Monday, November 17, 2008

GM's bankruptcy can be Creative Destruction

GM's probable bankruptcy is in news everywhere. As GM and other automakers in Detroit line for government bailout, stocks are already down a whopping 95% this year.

Government has already spent billions of US dollars in bailout of financial institutions this year and fiscal deficit is expected to be around $2.5 trillion this year. These bailout are a liability for our children and coming generations. Fiscal deficit is piling up year by year.

So, the big question around is that "Should the government bailout auto industry too?"

Supports of bailout suggest that the bailout will save around a million jobs directly employed by automakers and indirectly by their suppliers and dealers, and 3-4 million might loose health care benefits, pension etc.




But is it correct to reward GM's bad conduct, poor performance for the last many years with this bailout?

GM has lost almost $74b since 2003. This loss hasn't happened in a single day. GM has continued with poor management and business plans. It's hasn't concentrated on its core business and made risky investments in other businesses. GM is one of the biggest holders of mortgage backed securities in US.
GM has already laid of thousands of workers.

Moreover, GM business is not going to be healthy soon. More of 50% of US households with 4 or more members have more than 3 cars. So, people are not going to cars at the same pace as they have been doing before. GM should now give reason for people to buy new cars. And that won't come easy. Toyota and Honda have spend big money on R&D of next generation hybrid cars during their heyday. And they are sound even in these tough days. When the going gets tough, the tough gets going.

US is a capitalist economy. In the free market, it's not government headache to save falling business. If White House wants to play a role, it should have drafted strict regulations for companies, forced them to invest in new fuels and technologies.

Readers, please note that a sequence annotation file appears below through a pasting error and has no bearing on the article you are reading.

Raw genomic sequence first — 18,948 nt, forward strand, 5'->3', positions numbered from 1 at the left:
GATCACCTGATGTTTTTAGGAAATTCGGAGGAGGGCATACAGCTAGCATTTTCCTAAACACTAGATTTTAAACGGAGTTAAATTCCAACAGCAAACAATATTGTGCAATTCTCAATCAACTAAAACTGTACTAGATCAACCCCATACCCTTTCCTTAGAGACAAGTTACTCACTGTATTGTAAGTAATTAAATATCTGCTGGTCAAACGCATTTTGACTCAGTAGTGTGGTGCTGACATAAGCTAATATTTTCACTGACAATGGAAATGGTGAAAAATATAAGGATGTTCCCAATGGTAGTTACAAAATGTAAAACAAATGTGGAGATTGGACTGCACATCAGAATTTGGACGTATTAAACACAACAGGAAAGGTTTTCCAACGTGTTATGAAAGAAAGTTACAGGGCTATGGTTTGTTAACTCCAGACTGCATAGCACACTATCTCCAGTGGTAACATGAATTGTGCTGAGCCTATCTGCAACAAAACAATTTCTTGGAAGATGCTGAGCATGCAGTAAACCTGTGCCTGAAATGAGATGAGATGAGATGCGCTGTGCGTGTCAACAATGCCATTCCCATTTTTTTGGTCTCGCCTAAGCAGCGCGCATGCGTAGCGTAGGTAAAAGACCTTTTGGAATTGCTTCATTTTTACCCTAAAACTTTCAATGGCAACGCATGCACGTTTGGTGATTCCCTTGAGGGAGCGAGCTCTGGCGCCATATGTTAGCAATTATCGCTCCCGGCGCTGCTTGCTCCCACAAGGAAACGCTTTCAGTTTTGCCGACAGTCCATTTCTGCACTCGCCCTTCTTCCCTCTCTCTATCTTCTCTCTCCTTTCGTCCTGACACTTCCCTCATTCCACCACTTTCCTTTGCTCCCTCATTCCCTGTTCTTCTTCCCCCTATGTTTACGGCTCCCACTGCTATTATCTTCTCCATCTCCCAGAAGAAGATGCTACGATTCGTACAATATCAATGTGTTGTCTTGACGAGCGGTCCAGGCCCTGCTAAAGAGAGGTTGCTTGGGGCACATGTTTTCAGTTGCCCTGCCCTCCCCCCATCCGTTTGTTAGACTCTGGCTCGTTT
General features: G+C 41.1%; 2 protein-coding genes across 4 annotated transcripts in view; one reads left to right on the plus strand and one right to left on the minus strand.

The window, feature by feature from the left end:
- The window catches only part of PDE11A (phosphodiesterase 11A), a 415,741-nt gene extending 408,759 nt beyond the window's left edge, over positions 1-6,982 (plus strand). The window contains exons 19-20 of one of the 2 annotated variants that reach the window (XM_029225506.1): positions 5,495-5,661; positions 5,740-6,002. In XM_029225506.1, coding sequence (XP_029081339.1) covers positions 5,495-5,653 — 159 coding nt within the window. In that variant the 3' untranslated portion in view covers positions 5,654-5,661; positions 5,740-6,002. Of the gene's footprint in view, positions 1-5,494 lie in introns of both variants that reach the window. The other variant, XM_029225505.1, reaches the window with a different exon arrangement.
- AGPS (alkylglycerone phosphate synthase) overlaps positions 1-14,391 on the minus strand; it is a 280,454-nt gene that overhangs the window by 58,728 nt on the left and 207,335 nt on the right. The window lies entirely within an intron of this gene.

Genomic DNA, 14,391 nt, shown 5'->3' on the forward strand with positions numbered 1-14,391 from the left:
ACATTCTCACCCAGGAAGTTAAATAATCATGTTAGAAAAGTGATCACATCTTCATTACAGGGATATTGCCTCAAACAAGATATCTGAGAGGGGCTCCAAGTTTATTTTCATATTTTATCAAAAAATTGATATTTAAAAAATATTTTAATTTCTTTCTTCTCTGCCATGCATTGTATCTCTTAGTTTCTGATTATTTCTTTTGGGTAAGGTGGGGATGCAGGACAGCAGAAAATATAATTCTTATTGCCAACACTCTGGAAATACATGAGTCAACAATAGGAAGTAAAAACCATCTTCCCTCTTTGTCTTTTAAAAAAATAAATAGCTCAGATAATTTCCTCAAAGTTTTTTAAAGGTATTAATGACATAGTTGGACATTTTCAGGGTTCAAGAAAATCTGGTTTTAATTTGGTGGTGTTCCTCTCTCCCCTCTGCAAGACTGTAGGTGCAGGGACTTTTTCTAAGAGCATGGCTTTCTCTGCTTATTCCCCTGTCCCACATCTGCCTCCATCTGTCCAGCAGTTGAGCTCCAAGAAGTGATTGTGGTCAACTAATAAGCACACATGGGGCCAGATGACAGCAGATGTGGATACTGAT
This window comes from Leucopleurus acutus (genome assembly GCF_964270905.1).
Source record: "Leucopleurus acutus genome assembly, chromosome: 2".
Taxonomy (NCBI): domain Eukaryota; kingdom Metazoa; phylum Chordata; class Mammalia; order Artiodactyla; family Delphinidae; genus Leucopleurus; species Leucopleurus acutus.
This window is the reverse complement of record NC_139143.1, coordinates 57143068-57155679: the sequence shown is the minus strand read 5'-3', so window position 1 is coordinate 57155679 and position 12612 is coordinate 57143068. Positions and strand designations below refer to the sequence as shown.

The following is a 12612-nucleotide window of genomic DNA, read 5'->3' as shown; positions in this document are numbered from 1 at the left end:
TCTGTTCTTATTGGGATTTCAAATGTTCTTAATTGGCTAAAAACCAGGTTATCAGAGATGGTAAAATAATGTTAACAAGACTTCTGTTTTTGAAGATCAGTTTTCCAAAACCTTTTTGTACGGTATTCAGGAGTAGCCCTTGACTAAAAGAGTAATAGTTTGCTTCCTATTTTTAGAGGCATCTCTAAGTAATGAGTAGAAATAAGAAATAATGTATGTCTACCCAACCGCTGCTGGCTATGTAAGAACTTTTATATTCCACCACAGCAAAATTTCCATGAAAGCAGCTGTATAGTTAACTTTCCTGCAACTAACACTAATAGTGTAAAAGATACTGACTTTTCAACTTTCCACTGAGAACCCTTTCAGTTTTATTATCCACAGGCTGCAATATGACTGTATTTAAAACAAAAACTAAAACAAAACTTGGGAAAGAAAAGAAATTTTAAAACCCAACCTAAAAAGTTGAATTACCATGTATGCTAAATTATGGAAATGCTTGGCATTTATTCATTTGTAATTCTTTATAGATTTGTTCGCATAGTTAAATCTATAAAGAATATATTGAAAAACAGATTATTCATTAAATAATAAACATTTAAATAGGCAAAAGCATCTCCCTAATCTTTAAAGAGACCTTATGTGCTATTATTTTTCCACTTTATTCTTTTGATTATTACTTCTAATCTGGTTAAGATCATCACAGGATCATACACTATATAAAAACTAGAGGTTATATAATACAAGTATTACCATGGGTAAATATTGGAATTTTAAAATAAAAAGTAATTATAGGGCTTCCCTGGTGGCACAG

A bailout at this time will only reward bad conduct. If I lose money, I might borrow money to kick start my business again. If I lose money again, then I won't and shouldn't borrow more money. It's not about confidence but plain financial fundamentals. One more failure and I may end up destroying life of my family members and debt for coming generations. A slow recovery is better than risky one.

GM has been losing money for last many years. With future business outlook, recovery is not in sight.
And bailout will be a liability for coming generations in US.

And bankruptcy is not a bad idea. Under Chapter 11, GM will have chance to reorganize. In a bankruptcy, the debt holders line up to come up with a restructuring plan so that they can maximize the return of their loans or obligations. The shareholders get wiped out, but with GM down over 95%, that has largely been accomplished already. It has happened before with thousands of other companies. This healthy process is called Creative Destruction.

Auto Industry has a lot to learn from Tech business and startup. Think Apple. Steve Jobs turned Apple into a success story with next generation products. The products which people like, which build company's reputation. What's good in having a company around that is not able to manage its business, innovate and prepare for the future? Employment? Come on. There is no lack of creative people in US and this world. People will get unemployed once. Some creative people will kick off new businesses and employment will be generated. Even today when many wall street companies are laying off, there are companies having open vacancies. Problem is that new vacancies are less compared to lay offs. Thousands of companies have ceased to exist since start of 20th century but we are still employed with unemployment rate around 5-6%.

Toyota may be selling hybrid cars in US at very low margin (because they are costlier to build) but these hybrids help them build reputation. Toyota owns near 70% hybrid market in US. Toyota and Honda lead in compact car segment. Usually people buy compact car as their first car. This way Japanese car makers win customers which Detroit has to fight for later on.

Another example is from Honda, India. Honda has build such a strong reputation in India that it doesn't even advertise its cars on TV. It sells only from Word of Mouth Marketing. Cars they sell come at a premium to cars from other manufacturers in the same segment. Honda has been able to do that because of good performance of its cars.

Detroit needs to reinvent itself. Cars will be build in Detroit even in future. But companies there need to change their mindset. And a bailout is not going to help in this change.

1 comment:

Jason said...

The UAW needs a little tough love. It derailed the Cerberus deal at Delphi. Today GM suffers a loss of about $2,000 per vehicle sold. On the other hand Toyota whose employees are not part of the UAW earns a profit of about $1,200 per vehicle sold. If GM was able to operate with labor prices near Toyota’s it would have pocketed an additional $29,715,200,000.

GM bailout nonsense